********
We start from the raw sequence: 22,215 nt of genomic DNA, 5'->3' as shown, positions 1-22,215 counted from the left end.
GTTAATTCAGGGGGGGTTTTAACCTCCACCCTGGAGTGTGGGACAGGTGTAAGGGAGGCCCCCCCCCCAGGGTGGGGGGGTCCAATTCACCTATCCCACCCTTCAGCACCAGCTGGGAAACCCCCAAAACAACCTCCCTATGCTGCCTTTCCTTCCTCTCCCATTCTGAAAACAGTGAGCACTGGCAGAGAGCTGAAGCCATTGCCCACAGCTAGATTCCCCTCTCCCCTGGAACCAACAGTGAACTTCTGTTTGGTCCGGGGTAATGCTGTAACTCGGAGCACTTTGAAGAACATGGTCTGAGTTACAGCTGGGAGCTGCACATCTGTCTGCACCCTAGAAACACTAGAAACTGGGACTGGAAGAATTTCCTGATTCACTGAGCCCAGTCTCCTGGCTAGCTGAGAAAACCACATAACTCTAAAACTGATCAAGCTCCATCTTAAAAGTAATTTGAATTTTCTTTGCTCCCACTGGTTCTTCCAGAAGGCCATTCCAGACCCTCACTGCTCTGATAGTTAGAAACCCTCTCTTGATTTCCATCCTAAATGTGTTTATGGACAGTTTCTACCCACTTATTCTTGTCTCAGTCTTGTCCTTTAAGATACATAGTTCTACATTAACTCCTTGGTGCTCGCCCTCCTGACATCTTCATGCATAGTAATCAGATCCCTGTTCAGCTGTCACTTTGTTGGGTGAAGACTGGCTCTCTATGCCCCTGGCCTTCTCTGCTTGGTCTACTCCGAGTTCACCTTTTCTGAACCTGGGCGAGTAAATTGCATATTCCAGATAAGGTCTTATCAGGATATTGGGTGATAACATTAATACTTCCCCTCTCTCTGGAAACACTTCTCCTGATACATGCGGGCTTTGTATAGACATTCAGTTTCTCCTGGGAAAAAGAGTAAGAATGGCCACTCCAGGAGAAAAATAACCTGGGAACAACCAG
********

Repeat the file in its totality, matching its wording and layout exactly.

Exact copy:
We start from the raw sequence: 22,215 nt of genomic DNA, 5'->3' as shown, positions 1-22,215 counted from the left end.
GTTAATTCAGGGGGGGTTTTAACCTCCACCCTGGAGTGTGGGACAGGTGTAAGGGAGGCCCCCCCCCCAGGGTGGGGGGGTCCAATTCACCTATCCCACCCTTCAGCACCAGCTGGGAAACCCCCAAAACAACCTCCCTATGCTGCCTTTCCTTCCTCTCCCATTCTGAAAACAGTGAGCACTGGCAGAGAGCTGAAGCCATTGCCCACAGCTAGATTCCCCTCTCCCCTGGAACCAACAGTGAACTTCTGTTTGGTCCGGGGTAATGCTGTAACTCGGAGCACTTTGAAGAACATGGTCTGAGTTACAGCTGGGAGCTGCACATCTGTCTGCACCCTAGAAACACTAGAAACTGGGACTGGAAGAATTTCCTGATTCACTGAGCCCAGTCTCCTGGCTAGCTGAGAAAACCACATAACTCTAAAACTGATCAAGCTCCATCTTAAAAGTAATTTGAATTTTCTTTGCTCCCACTGGTTCTTCCAGAAGGCCATTCCAGACCCTCACTGCTCTGATAGTTAGAAACCCTCTCTTGATTTCCATCCTAAATGTGTTTATGGACAGTTTCTACCCACTTATTCTTGTCTCAGTCTTGTCCTTTAAGATACATAGTTCTACATTAACTCCTTGGTGCTCGCCCTCCTGACATCTTCATGCATAGTAATCAGATCCCTGTTCAGCTGTCACTTTGTTGGGTGAAGACTGGCTCTCTATGCCCCTGGCCTTCTCTGCTTGGTCTACTCCGAGTTCACCTTTTCTGAACCTGGGCGAGTAAATTGCATATTCCAGATAAGGTCTTATCAGGATATTGGGTGATAACATTAATACTTCCCCTCTCTCTGGAAACACTTCTCCTGATACATGCGGGCTTTGTATAGACATTCAGTTTCTCCTGGGAAAAAGAGTAAGAATGGCCACTCCAGGAGAAAAATAACCTGGGAACAACCAG